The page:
Beth and I finished prepping; our final make up touches are done. We are ready to give Jan our full attention when she arrives. She will be here.

Jan's father just left us again, after checking to see if his daughter had arrived.

"Has she called you? I have not heard anything from her. You don't think she got cold feet and decided against the wedding?" he asked, his face drawn with worry.

Beth straightened his tie and his handkerchief, told him he still can't dress himself without mom. He smiled despite his worry. He went back outside to wait.

I hear the music start to play, and I know soon we are expected to make our appearance. We will. I know she is on her way. She left here last night and planned to be back before sunrise this morning. I was sworn to secrecy. She called me this morning and said all was going perfectly but she was running a bit behind schedule.

"Just hold everything together, please, and don't tell anyone," she reminded me.

I wait as long as I can. Knowing I have to make an announcement, I walk out to see Paul and his sons standing up front with the preacher. The organist changes music and I realize too late that I am holding my bouquet. Everyone assumes I am leading the procession. Jan's father is hurrying to my side and the church grows quiet.

"She is not here yet and I think we need to let everyone know. Do you want me to say something?" I ask as I lean close to him.

"No, I will. I am not sure what to say," he says to my relief that I don't have to be the one to speak to the expectant crowd.

He makes his way to the front of the church. His walk is slow but determined. I notice Paul's face as confusion sets in.

"Thank you everyone for coming and I need to ask for a little patience because Jan has been detained. She will be here as soon as she can but for now we are going to reverse the program. We are going to eat first and the wedding will commence after the meal," he tells the expectant crowd.

Paul's eyes become red with threatening tears as he turns to his brothers and says, "I knew she did not really want to do this, but I wish she would have talked it over with me and been honest. Now, we have a church full of friends and family, and I will have to tell them there is no wedding!"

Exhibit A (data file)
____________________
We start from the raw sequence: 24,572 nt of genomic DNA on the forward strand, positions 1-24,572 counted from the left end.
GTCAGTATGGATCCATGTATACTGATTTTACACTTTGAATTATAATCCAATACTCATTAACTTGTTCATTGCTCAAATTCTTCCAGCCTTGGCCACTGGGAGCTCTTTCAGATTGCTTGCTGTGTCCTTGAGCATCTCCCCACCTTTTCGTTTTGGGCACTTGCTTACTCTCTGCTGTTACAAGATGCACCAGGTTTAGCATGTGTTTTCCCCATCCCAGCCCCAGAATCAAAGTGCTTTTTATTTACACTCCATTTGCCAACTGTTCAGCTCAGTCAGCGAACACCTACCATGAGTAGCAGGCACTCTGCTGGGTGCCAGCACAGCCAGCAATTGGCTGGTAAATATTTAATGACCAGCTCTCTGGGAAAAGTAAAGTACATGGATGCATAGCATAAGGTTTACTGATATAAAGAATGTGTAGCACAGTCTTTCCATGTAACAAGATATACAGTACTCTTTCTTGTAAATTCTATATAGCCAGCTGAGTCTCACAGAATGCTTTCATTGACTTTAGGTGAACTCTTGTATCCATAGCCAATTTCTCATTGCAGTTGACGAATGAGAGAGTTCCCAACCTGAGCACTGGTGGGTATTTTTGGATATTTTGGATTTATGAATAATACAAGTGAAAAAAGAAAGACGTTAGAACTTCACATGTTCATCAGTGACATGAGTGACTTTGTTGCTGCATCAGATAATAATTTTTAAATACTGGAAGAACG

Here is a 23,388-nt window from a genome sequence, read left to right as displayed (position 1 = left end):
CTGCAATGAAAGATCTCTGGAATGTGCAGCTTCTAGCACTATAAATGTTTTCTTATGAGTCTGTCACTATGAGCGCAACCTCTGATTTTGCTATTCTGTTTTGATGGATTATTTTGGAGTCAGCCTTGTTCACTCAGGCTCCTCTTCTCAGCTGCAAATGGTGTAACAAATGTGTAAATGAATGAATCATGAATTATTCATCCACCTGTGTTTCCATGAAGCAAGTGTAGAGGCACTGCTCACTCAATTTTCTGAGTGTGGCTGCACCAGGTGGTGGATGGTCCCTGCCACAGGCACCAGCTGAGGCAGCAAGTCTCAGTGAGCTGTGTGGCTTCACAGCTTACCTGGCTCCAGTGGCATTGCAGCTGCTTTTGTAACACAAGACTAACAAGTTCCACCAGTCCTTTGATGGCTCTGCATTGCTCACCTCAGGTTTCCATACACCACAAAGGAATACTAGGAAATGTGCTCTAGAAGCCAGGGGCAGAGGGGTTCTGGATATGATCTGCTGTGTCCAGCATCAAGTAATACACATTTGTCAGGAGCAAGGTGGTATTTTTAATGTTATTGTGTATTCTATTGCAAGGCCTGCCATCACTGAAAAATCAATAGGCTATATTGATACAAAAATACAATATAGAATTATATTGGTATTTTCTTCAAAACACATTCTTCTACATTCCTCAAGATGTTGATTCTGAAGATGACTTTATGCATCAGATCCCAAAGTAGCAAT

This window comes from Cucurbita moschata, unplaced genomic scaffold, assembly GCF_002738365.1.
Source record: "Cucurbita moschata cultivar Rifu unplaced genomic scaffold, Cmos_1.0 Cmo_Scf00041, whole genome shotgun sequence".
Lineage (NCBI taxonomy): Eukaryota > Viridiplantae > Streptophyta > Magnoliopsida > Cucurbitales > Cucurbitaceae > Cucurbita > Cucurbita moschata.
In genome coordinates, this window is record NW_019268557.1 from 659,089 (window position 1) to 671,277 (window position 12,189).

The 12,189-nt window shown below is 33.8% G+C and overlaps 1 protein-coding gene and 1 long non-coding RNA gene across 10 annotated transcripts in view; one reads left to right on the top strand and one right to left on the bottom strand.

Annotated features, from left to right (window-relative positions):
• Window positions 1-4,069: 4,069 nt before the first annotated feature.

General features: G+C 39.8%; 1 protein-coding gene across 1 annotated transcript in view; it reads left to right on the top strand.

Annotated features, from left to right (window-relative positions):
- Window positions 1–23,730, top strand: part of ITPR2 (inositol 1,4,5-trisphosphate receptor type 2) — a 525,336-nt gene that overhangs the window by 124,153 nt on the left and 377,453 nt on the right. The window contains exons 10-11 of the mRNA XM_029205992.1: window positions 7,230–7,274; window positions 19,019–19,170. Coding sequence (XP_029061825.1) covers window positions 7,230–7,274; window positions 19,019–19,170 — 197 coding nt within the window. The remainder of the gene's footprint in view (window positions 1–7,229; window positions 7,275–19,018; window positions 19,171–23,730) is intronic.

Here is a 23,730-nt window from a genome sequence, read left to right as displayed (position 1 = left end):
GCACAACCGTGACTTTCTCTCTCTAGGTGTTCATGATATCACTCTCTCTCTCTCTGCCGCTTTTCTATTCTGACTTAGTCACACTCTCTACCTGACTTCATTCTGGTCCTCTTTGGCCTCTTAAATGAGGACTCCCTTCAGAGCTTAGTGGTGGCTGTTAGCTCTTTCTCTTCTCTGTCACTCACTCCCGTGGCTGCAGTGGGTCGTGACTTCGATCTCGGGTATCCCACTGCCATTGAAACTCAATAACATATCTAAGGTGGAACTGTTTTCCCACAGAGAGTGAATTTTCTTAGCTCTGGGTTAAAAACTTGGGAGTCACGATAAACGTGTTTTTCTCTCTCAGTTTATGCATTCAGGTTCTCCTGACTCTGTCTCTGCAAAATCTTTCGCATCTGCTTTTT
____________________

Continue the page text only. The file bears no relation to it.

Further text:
Just as people start to rise, the church doors open. Jan is standing there. Next to her is a very handsome man in uniform. He is in a wheelchair, attended by his wife.

Everyone recognizes Paul's son, Brian, who was supposed to be in a hospital in Germany. Brian broke the surprised silence by saying, "Am I too late to stroll the bride down the aisle?"

Paul finally realizes what Jan had done and hurriedly moves from his spot to greet his son ... and his absentee bride.

Jan apologizes to everyone and asks them to please be patient while she changes and if Paul agrees, the wedding will go on. She never let on that I knew where she was.

Paul takes Jan in his arms as he says, "How did you manage this? Never mind. You are not leaving my sight until we are married."

Jan, in her jeans and sweatshirt, is walked down the aisle by Brian in his wheelchair, pushed by Jan's father. Brian takes his place beside his brothers as Jan's father gives his daughter's hand to Paul.

Like I said, it is a beautiful day for a wedding. But then again, all weddings are beautiful, no matter what happens. This is one of those days.


Romance Writing Contest contest entry

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word count 1313
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Artwork by Barb Baker at FanArtReview.com